I was gaping stunned in silence and she continued “most men dont wear orange shoes”.  


Then she gestured to her sister who was walking towards us “ We were in London last winter and my sister bought a burgundy coat while I bought orange “

I did a goldfish motion nodding stupidly.  

“ You know how dreary and depressing winter can be in London so we decided to have some Colour “.  

“U huh” I nodded.  

Wow so much for Mr charming and articulate and business development maestro.

“Where are you from ?” 

“Singapore “ I muttered. 

“Ah I thought so”. 

I had entered surreal territory. 

I was flummoxed and star struck.  

It was not everyday that you had a conversation in English with a famous Malaysian hawker Chef about orange shoes and winter in London.

When I returned to my hotel, I googled for articles about Soo Kee and the two sisters, and discovered that Chef Sister is Jessica Hon, who was educated in London. Her sister, the manager is Jasmine Hon.  

As I stumbled out of Soo Kee still in shock, I decided that providence has spoken, this was the day that I had to do the taste test.  One of my colleagues who was in the Meng Chuan camp had raved about the Beef Hor Fun at Meng Chuan.  I had just enjoyed that dish at Soo Kee.  I entered Meng Chuan and ordered the same. 

The smoky, moist, delectable flavours of the Beef Hor Fun at Soo Kee cooked by the London trotting now-my-best-bud Jessica was still lingering in my mouth.  I had drained every drop of the delicious gravy which was the piece de resistance.  The beef was as smooth and soft as a baby’s bottom – the sensation was like an unbearable lightness of being moment.  The odds were stacked very high for Meng Chuan.

When my order arrived, I spent some quiet moments with it, surveying it with a critical eye.  To me, the visuals were important.  

Meng chuan’s dish was attractive in a retro punk sort of way. It was dark, intense, funky.   It was Madonna gyrating to “Like a Virgin” or Britney Spears belting out “Oops I did it again” with an albino snake eating her neck.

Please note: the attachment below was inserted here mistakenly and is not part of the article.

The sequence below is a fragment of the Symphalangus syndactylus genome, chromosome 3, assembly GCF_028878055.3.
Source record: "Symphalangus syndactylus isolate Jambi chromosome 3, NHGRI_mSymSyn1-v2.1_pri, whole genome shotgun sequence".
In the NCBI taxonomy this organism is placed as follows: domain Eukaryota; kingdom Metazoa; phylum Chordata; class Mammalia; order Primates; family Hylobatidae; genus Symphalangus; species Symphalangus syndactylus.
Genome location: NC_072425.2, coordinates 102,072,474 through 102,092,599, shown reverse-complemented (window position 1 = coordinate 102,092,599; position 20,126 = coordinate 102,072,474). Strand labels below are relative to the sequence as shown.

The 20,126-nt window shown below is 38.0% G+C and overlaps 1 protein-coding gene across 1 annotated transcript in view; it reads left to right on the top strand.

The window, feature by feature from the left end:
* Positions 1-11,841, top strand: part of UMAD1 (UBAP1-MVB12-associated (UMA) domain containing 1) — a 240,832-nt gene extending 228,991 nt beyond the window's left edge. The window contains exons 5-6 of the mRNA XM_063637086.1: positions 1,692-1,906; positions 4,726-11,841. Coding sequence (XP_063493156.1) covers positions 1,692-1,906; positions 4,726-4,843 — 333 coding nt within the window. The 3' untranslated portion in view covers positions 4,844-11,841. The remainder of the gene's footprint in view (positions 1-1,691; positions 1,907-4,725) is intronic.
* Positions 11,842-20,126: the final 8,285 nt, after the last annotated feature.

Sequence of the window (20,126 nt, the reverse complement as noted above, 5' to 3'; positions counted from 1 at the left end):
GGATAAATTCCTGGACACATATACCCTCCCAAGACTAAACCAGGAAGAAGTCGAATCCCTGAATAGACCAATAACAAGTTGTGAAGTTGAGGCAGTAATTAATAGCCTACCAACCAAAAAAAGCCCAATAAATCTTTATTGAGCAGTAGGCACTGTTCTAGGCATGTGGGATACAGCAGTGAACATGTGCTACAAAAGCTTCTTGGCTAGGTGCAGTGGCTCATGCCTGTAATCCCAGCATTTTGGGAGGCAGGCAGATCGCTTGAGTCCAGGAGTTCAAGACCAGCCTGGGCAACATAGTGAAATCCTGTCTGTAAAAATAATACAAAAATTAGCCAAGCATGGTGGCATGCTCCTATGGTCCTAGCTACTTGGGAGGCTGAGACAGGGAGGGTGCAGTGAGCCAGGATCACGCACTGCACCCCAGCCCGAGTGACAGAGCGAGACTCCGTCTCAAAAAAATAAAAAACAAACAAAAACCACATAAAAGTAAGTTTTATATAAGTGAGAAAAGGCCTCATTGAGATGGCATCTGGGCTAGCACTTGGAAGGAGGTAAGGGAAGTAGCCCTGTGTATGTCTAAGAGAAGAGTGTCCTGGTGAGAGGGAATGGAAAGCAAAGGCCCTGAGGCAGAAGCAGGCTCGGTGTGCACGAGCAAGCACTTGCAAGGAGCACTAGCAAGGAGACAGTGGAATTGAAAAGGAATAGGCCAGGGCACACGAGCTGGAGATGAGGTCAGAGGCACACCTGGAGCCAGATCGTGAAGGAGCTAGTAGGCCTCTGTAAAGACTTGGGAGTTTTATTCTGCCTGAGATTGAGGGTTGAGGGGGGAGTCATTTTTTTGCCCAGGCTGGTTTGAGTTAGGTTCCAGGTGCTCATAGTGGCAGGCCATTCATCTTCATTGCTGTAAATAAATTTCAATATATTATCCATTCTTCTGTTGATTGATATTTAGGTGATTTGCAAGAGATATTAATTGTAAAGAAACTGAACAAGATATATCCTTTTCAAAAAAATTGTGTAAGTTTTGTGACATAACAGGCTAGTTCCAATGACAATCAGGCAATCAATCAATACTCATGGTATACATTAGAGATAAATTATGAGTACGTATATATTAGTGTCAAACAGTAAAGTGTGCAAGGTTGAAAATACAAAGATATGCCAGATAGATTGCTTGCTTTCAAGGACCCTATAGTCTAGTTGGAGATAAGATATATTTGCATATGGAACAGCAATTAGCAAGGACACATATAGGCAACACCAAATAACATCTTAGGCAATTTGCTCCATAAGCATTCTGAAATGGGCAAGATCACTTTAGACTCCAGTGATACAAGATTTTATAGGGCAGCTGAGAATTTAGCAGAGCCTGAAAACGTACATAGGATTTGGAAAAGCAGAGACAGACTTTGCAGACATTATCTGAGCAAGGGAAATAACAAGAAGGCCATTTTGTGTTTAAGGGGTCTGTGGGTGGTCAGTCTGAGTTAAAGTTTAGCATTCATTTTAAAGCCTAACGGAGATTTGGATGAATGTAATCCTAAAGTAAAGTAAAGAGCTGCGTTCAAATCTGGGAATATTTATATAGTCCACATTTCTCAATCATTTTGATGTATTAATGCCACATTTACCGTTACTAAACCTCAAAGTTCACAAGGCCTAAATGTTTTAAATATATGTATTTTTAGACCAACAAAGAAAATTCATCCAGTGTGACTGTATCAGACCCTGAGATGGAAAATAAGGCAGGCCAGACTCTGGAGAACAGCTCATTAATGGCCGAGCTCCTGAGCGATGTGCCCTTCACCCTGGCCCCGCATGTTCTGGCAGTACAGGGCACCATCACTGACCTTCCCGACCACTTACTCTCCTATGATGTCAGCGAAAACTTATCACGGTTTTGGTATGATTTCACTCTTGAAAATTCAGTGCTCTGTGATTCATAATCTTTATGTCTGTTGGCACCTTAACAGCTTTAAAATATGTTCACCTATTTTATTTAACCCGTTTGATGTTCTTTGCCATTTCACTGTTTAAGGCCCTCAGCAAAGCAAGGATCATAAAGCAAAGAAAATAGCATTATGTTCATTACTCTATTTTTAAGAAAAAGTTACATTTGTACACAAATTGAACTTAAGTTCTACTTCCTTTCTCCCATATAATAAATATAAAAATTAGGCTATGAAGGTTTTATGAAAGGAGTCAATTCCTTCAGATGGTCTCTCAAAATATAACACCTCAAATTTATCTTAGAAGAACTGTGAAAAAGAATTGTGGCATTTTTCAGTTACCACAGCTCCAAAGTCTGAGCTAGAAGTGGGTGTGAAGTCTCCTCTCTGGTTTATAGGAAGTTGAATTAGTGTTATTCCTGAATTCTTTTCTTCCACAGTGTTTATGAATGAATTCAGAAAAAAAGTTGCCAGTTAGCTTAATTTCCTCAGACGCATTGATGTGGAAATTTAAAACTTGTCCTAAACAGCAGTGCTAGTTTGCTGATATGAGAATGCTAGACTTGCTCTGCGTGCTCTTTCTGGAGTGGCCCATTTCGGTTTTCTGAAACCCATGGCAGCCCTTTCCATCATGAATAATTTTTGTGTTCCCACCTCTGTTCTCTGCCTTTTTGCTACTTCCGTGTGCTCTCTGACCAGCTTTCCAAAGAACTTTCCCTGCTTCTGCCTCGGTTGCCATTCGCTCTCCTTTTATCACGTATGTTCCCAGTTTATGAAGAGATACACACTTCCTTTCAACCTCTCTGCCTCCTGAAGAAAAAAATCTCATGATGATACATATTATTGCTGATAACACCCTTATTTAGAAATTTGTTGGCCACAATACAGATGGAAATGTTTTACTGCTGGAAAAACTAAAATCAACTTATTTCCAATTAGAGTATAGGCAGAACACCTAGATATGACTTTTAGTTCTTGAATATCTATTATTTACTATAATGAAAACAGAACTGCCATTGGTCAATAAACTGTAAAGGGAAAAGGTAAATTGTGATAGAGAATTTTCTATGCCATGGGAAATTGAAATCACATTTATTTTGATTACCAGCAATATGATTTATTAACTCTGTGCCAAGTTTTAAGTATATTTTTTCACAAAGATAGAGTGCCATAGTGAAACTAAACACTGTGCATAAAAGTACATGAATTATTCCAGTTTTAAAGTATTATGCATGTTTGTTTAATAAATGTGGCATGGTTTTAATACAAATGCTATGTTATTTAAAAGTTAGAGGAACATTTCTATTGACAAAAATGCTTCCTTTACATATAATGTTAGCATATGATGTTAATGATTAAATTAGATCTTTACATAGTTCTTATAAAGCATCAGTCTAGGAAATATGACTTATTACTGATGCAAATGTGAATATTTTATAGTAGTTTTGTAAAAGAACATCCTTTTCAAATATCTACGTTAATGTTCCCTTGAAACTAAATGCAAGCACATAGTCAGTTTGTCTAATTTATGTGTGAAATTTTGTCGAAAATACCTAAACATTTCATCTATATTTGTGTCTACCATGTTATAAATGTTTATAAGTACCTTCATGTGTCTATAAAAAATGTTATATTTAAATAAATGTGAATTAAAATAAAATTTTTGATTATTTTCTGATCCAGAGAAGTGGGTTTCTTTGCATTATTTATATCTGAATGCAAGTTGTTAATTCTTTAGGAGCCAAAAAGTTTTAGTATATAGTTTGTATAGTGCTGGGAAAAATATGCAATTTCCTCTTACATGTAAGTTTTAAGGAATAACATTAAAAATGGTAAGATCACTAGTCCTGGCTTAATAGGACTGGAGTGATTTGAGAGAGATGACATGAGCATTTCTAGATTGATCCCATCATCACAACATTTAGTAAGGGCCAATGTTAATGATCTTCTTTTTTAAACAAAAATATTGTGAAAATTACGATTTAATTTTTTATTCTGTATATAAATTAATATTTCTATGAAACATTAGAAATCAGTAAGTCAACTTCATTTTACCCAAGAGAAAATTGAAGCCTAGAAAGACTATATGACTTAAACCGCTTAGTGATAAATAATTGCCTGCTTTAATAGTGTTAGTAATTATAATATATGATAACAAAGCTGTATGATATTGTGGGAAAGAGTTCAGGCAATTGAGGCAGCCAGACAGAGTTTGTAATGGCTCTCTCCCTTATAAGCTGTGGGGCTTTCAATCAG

Soo Kee’s dish, however, was Audrey Hepburn.  It was breakfast at Tiffany’s.  Julie London singing “Fly me to the Moon”.


Meng Chuan’s beef was also soft and yielding.  But there was a certain oddity to the taste.  It took me a moment before the eureka moment struck – probably too much baking soda (thank you Wendy .  Yes agree baking sofa makes no sense since this is a family not porn channel).  There was a sort of alkaline taste which interferes with the essence of beef.  I was certain that baking soda could also have been used by Soo Kee to get their beef that velvety but perhaps they got their proportions right.  

And the Gravy?  Too salty at Meng Chuan. I am guessing too much dark soy which I suspect explains the darker colour.  And too little corn floor and egg.  It didn’t have the glistening syrupy effect which Soo Kee achieved.

I didn’t drain the gravy and left behind the carbo so that this ape will not grow bigger.


So now I know.  I am deeply in the Soo Kee camp.  There will be more bantering of London weather in the future.  I might even wear an orange coat the next time I visit in honour of my bud Jessica Rabbit. 

Restoran Soo Kee,

14, Medan Imbi,55100 Kuala Lumpur,Malaysia

Contact: Telephone Number: 03 2148 1324 / 019 217 0248 / 012 392 3563

Opening hours: 12pm-3pm, 5pm-1am. Closed on Mondays